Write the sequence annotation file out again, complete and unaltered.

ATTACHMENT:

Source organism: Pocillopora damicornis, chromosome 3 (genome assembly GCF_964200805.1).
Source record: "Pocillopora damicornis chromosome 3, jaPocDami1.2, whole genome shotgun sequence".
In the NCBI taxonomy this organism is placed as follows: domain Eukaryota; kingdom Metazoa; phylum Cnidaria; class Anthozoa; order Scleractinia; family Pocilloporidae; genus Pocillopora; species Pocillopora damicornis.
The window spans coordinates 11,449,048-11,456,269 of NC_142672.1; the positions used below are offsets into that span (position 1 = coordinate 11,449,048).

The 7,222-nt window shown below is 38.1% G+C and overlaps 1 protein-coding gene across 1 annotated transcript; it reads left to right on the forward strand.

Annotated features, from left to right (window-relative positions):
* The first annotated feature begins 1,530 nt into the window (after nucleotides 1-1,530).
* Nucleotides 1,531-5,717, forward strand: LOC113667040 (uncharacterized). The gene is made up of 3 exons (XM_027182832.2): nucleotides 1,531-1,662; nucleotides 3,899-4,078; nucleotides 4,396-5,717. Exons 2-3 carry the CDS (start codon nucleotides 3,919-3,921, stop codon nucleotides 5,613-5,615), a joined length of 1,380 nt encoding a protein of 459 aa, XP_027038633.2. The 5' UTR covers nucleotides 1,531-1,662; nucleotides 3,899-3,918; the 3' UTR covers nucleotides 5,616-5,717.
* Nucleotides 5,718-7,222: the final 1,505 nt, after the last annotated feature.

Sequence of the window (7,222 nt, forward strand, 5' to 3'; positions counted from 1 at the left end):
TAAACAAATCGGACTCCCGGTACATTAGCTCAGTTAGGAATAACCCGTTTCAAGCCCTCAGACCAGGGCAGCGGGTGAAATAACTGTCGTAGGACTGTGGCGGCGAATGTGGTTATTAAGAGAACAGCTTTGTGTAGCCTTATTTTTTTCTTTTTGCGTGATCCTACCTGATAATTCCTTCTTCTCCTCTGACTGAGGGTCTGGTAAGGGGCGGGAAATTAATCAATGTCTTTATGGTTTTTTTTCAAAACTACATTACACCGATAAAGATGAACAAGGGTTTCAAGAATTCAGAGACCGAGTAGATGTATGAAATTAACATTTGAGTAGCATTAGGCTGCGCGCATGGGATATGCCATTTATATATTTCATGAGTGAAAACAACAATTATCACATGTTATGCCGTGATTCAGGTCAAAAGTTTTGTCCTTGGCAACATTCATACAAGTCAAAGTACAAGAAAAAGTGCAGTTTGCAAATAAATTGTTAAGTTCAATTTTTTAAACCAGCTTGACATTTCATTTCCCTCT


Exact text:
Source organism: Pocillopora damicornis, chromosome 3 (genome assembly GCF_964200805.1).
Source record: "Pocillopora damicornis chromosome 3, jaPocDami1.2, whole genome shotgun sequence".
In the NCBI taxonomy this organism is placed as follows: domain Eukaryota; kingdom Metazoa; phylum Cnidaria; class Anthozoa; order Scleractinia; family Pocilloporidae; genus Pocillopora; species Pocillopora damicornis.
The window spans coordinates 11,449,048-11,456,269 of NC_142672.1; the positions used below are offsets into that span (position 1 = coordinate 11,449,048).

The 7,222-nt window shown below is 38.1% G+C and overlaps 1 protein-coding gene across 1 annotated transcript; it reads left to right on the forward strand.

Annotated features, from left to right (window-relative positions):
* The first annotated feature begins 1,530 nt into the window (after nucleotides 1-1,530).
* Nucleotides 1,531-5,717, forward strand: LOC113667040 (uncharacterized). The gene is made up of 3 exons (XM_027182832.2): nucleotides 1,531-1,662; nucleotides 3,899-4,078; nucleotides 4,396-5,717. Exons 2-3 carry the CDS (start codon nucleotides 3,919-3,921, stop codon nucleotides 5,613-5,615), a joined length of 1,380 nt encoding a protein of 459 aa, XP_027038633.2. The 5' UTR covers nucleotides 1,531-1,662; nucleotides 3,899-3,918; the 3' UTR covers nucleotides 5,616-5,717.
* Nucleotides 5,718-7,222: the final 1,505 nt, after the last annotated feature.

Sequence of the window (7,222 nt, forward strand, 5' to 3'; positions counted from 1 at the left end):
TAAACAAATCGGACTCCCGGTACATTAGCTCAGTTAGGAATAACCCGTTTCAAGCCCTCAGACCAGGGCAGCGGGTGAAATAACTGTCGTAGGACTGTGGCGGCGAATGTGGTTATTAAGAGAACAGCTTTGTGTAGCCTTATTTTTTTCTTTTTGCGTGATCCTACCTGATAATTCCTTCTTCTCCTCTGACTGAGGGTCTGGTAAGGGGCGGGAAATTAATCAATGTCTTTATGGTTTTTTTTCAAAACTACATTACACCGATAAAGATGAACAAGGGTTTCAAGAATTCAGAGACCGAGTAGATGTATGAAATTAACATTTGAGTAGCATTAGGCTGCGCGCATGGGATATGCCATTTATATATTTCATGAGTGAAAACAACAATTATCACATGTTATGCCGTGATTCAGGTCAAAAGTTTTGTCCTTGGCAACATTCATACAAGTCAAAGTACAAGAAAAAGTGCAGTTTGCAAATAAATTGTTAAGTTCAATTTTTTAAACCAGCTTGACATTTCATTTCCCTCT